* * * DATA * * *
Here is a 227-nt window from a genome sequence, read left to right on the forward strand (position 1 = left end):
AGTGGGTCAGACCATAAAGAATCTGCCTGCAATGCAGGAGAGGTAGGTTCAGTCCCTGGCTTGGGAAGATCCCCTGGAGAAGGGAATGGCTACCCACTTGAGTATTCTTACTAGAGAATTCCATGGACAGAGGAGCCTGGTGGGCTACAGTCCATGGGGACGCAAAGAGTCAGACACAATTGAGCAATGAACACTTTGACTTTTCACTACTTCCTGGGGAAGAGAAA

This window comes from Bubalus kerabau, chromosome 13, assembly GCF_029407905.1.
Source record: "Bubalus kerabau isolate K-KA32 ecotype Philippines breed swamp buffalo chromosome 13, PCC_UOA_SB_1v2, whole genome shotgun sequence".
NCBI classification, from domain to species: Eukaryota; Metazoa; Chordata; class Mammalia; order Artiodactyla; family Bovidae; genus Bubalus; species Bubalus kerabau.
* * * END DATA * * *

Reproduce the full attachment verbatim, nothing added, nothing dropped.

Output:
Here is a 227-nt window from a genome sequence, read left to right on the forward strand (position 1 = left end):
AGTGGGTCAGACCATAAAGAATCTGCCTGCAATGCAGGAGAGGTAGGTTCAGTCCCTGGCTTGGGAAGATCCCCTGGAGAAGGGAATGGCTACCCACTTGAGTATTCTTACTAGAGAATTCCATGGACAGAGGAGCCTGGTGGGCTACAGTCCATGGGGACGCAAAGAGTCAGACACAATTGAGCAATGAACACTTTGACTTTTCACTACTTCCTGGGGAAGAGAAA

This window comes from Bubalus kerabau, chromosome 13, assembly GCF_029407905.1.
Source record: "Bubalus kerabau isolate K-KA32 ecotype Philippines breed swamp buffalo chromosome 13, PCC_UOA_SB_1v2, whole genome shotgun sequence".
NCBI classification, from domain to species: Eukaryota; Metazoa; Chordata; class Mammalia; order Artiodactyla; family Bovidae; genus Bubalus; species Bubalus kerabau.